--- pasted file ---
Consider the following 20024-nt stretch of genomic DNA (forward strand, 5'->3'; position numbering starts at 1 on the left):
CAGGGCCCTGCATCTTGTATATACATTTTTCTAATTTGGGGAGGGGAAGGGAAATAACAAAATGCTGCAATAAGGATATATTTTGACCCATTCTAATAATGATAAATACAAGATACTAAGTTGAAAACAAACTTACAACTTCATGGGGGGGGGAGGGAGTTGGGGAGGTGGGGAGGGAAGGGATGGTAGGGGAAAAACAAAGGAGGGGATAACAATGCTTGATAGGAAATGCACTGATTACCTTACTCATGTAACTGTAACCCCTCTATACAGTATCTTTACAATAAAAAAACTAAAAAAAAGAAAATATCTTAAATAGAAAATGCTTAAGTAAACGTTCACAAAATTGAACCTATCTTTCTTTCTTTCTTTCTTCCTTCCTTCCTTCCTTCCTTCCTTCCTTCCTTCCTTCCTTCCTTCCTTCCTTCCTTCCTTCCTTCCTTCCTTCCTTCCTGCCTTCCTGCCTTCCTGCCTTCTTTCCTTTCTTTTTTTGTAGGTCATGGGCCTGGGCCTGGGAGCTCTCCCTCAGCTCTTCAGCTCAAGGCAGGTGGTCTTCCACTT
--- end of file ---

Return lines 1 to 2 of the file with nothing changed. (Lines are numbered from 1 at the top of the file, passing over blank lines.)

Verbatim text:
Consider the following 20024-nt stretch of genomic DNA (forward strand, 5'->3'; position numbering starts at 1 on the left):
CAGGGCCCTGCATCTTGTATATACATTTTTCTAATTTGGGGAGGGGAAGGGAAATAACAAAATGCTGCAATAAGGATATATTTTGACCCATTCTAATAATGATAAATACAAGATACTAAGTTGAAAACAAACTTACAACTTCATGGGGGGGGGAGGGAGTTGGGGAGGTGGGGAGGGAAGGGATGGTAGGGGAAAAACAAAGGAGGGGATAACAATGCTTGATAGGAAATGCACTGATTACCTTACTCATGTAACTGTAACCCCTCTATACAGTATCTTTACAATAAAAAAACTAAAAAAAAGAAAATATCTTAAATAGAAAATGCTTAAGTAAACGTTCACAAAATTGAACCTATCTTTCTTTCTTTCTTTCTTCCTTCCTTCCTTCCTTCCTTCCTTCCTTCCTTCCTTCCTTCCTTCCTTCCTTCCTTCCTTCCTTCCTTCCTTCCTTCCTGCCTTCCTGCCTTCCTGCCTTCTTTCCTTTCTTTTTTTGTAGGTCATGGGCCTGGGCCTGGGAGCTCTCCCTCAGCTCTTCAGCTCAAGGCAGGTGGTCTTCCACTT